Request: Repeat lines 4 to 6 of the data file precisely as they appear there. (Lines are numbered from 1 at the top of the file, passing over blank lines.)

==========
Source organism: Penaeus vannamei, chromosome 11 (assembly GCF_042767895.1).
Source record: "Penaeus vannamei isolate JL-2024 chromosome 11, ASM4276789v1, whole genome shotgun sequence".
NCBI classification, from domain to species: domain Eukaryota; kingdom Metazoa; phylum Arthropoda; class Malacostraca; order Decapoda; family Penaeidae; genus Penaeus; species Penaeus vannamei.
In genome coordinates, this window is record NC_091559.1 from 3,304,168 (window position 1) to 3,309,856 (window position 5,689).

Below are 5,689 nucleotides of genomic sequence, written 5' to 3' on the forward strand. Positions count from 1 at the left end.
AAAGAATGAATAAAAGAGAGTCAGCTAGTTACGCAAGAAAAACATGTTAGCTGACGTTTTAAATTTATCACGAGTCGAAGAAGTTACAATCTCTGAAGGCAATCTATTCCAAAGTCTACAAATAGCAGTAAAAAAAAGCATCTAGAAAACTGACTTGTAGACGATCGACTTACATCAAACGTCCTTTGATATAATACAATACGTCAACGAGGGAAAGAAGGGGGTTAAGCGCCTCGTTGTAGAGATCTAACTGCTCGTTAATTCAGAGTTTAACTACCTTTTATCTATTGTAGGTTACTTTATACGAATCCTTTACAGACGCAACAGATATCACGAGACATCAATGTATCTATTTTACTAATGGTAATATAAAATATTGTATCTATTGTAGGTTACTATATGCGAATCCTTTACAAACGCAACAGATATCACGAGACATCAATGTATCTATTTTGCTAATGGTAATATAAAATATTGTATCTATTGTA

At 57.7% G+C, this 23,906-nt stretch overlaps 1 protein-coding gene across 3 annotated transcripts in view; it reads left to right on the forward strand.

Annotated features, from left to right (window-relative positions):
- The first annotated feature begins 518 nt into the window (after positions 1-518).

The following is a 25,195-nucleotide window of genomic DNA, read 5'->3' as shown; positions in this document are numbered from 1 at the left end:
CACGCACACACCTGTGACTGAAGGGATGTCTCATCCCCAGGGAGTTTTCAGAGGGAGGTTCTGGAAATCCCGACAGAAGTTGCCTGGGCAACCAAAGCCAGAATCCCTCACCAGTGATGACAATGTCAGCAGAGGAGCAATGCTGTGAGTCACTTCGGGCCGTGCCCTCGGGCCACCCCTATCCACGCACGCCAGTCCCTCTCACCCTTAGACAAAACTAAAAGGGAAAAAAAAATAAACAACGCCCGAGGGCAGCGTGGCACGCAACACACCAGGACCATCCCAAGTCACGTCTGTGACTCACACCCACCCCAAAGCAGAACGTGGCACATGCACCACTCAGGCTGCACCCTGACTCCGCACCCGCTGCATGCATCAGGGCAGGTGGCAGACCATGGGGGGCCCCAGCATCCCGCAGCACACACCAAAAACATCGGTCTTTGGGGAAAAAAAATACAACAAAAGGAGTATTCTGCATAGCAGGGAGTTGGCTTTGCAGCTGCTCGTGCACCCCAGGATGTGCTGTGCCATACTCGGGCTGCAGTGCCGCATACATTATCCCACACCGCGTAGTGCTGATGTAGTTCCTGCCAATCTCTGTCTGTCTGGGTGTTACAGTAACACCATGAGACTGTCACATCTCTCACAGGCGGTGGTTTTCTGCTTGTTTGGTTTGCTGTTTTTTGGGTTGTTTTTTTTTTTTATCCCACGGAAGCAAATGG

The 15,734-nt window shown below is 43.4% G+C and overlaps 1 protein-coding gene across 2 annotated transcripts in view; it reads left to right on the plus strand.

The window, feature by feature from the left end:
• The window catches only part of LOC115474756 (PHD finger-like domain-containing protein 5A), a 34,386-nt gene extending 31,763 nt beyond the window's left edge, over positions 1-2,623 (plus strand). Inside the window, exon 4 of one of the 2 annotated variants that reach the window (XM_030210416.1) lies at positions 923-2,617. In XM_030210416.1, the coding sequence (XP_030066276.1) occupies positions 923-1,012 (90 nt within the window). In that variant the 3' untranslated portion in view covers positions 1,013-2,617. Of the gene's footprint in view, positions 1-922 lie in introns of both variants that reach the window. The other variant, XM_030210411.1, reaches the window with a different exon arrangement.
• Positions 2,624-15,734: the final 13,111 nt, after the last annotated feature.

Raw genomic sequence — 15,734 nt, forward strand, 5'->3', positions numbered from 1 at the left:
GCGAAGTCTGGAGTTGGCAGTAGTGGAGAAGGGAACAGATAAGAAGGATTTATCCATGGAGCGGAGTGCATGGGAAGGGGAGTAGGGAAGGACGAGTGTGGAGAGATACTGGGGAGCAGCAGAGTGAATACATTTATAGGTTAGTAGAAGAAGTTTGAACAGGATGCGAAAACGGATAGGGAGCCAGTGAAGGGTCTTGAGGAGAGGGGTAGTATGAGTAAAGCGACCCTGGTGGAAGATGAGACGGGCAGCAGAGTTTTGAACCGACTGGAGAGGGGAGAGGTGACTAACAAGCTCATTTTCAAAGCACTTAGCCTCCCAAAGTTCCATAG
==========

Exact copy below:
In genome coordinates, this window is record NC_091559.1 from 3,304,168 (window position 1) to 3,309,856 (window position 5,689).

Below are 5,689 nucleotides of genomic sequence, written 5' to 3' on the forward strand. Positions count from 1 at the left end.
AAAGAATGAATAAAAGAGAGTCAGCTAGTTACGCAAGAAAAACATGTTAGCTGACGTTTTAAATTTATCACGAGTCGAAGAAGTTACAATCTCTGAAGGCAATCTATTCCAAAGTCTACAAATAGCAGTAAAAAAAAGCATCTAGAAAACTGACTTGTAGACGATCGACTTACATCAAACGTCCTTTGATATAATACAATACGTCAACGAGGGAAAGAAGGGGGTTAAGCGCCTCGTTGTAGAGATCTAACTGCTCGTTAATTCAGAGTTTAACTACCTTTTATCTATTGTAGGTTACTTTATACGAATCCTTTACAGACGCAACAGATATCACGAGACATCAATGTATCTATTTTACTAATGGTAATATAAAATATTGTATCTATTGTAGGTTACTATATGCGAATCCTTTACAAACGCAACAGATATCACGAGACATCAATGTATCTATTTTGCTAATGGTAATATAAAATATTGTATCTATTGTA